During the senior year each Environmental and Earth Sciences major completes a thesis. An original piece of research, the thesis is an interdisciplinary study of nature and human impact on nature demonstrating a familiarity with relevent literature and methods of analysis both within and across disciplines. A list of completed theses by year is below. You may either scroll down or click on the year to view a thesis. Electronic versions are available on the Academic Commons website.
Evaluating Willamette University's impact on the Mill Race: A preliminary investigation
Reducing the Environmental Impact of Small Acreage Equine Properties: A Case Study and Management Model in Aumsville, Oregon
Lindsay-McGinn, Forrest F.
A Sustainable Planning Model for Salem, Oregon
Larsen, Johännah B.
Potential for Bicycle Commuting Among Willamette University Employees
San Blise, Ashley
Lake Oswego, Oregon: A Case Study of the Urban Coyote
A Functional Trait Assessment of Benthic Macroinvertebrates at Brownsville Dam
Overcoming Barriers to Environmental Education: A Case Study of Oregon Public Elementary Schools
Qualitative and Quantitative Valuation of the Trees on the Willamette University Campus Using Aerial Photography and Geographic Information Systems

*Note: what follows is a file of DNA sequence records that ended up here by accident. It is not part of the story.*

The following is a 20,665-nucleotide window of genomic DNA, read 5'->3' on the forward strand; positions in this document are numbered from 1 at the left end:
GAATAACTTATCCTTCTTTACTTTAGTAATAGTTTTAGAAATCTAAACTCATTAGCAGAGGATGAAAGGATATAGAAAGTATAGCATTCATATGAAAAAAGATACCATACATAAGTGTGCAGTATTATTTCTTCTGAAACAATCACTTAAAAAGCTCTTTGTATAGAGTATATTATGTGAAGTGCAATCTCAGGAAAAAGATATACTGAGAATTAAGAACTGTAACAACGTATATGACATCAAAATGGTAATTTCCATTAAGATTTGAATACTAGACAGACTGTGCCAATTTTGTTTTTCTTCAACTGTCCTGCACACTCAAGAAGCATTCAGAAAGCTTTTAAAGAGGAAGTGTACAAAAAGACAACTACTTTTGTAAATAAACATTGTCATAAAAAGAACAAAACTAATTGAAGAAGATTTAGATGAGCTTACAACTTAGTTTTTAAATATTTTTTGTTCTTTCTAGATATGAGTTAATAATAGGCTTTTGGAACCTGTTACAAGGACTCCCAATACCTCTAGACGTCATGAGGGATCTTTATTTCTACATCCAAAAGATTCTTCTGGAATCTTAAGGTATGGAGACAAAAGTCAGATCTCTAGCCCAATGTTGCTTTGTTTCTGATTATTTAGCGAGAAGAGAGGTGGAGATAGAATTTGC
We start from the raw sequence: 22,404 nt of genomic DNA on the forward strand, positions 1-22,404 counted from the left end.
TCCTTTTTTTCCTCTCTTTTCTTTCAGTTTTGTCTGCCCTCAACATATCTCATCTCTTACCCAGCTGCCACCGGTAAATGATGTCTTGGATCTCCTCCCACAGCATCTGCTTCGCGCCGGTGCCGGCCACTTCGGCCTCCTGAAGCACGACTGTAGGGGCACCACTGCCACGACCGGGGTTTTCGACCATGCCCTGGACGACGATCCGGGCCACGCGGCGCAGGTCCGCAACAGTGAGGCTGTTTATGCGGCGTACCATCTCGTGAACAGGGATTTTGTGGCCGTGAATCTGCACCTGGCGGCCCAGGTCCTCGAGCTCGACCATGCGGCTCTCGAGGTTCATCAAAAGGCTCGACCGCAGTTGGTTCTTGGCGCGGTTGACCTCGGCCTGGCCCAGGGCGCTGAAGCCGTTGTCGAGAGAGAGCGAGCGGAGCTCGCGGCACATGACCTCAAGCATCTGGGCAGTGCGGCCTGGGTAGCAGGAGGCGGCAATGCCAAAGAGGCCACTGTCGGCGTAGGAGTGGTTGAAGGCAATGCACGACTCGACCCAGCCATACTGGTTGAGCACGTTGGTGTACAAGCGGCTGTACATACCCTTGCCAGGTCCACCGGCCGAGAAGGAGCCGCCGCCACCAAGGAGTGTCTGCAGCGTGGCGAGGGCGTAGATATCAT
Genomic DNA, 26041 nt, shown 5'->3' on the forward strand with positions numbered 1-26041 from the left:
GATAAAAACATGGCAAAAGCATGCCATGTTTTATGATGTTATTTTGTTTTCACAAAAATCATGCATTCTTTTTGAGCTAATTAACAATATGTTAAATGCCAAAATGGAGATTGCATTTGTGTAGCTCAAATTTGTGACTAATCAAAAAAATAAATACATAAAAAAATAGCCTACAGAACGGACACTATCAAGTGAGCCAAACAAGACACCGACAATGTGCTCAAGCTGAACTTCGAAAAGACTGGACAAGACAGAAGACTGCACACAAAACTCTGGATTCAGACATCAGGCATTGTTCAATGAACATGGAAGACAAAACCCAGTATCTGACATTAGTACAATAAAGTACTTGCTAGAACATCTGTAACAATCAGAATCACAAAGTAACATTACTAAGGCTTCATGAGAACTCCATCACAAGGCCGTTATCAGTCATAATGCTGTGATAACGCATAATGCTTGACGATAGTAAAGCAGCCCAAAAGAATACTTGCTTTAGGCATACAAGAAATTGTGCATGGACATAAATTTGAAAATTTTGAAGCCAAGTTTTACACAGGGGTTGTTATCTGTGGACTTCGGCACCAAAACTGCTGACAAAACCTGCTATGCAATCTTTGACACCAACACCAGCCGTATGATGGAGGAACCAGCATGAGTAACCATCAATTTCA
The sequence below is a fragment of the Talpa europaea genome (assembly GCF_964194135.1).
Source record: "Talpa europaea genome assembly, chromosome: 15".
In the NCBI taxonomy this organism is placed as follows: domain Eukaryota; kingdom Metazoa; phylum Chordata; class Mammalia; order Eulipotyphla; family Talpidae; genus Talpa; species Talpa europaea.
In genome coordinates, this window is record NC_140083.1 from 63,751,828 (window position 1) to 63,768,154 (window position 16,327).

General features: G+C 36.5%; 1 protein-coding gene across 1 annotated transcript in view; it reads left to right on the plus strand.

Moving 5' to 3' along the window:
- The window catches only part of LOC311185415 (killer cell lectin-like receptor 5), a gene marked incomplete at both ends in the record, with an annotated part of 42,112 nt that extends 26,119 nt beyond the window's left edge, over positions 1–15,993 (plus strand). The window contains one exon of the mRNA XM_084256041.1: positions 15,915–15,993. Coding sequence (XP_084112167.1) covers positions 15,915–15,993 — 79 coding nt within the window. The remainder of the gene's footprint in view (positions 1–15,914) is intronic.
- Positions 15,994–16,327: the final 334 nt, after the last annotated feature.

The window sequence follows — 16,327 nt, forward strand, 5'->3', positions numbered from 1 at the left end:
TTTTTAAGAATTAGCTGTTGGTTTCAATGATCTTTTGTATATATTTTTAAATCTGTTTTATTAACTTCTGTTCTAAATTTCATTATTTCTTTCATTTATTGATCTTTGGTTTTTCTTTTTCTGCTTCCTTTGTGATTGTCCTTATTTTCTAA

Ancient Terroir: Understanding the Human Interaction with a Changing Landscape
Nelsen, Kirsten M.
Marine Reserves: Economic and Social Implications of Proposed Implementation on the Oregon Coast
Human Population Discussion Dynamics, the Environment and the Issue Attention Cycle 1991-2006
Connecting Cities: A Multivariable Study of a Salem to Independence Bike Path
Fowler, Stephen R.
Willamette University's Ecological Footprint: Calculation and Analysis of the Commuting Sector
Land Use and Sedimentation in the Redwood Creek Watershed
An Environmental History of Fairview Mitigated Wetlands History of Land Use and Land Use Ownership Policies
The Ecological and Economic Benefits of Tree Canopy Cover on the Willamette University Campus
Coastal Erosion: The Case of Tillamook Counties Bayocean Spit: The Continuing Development and Alteration of the Landscape Due to Human Interactions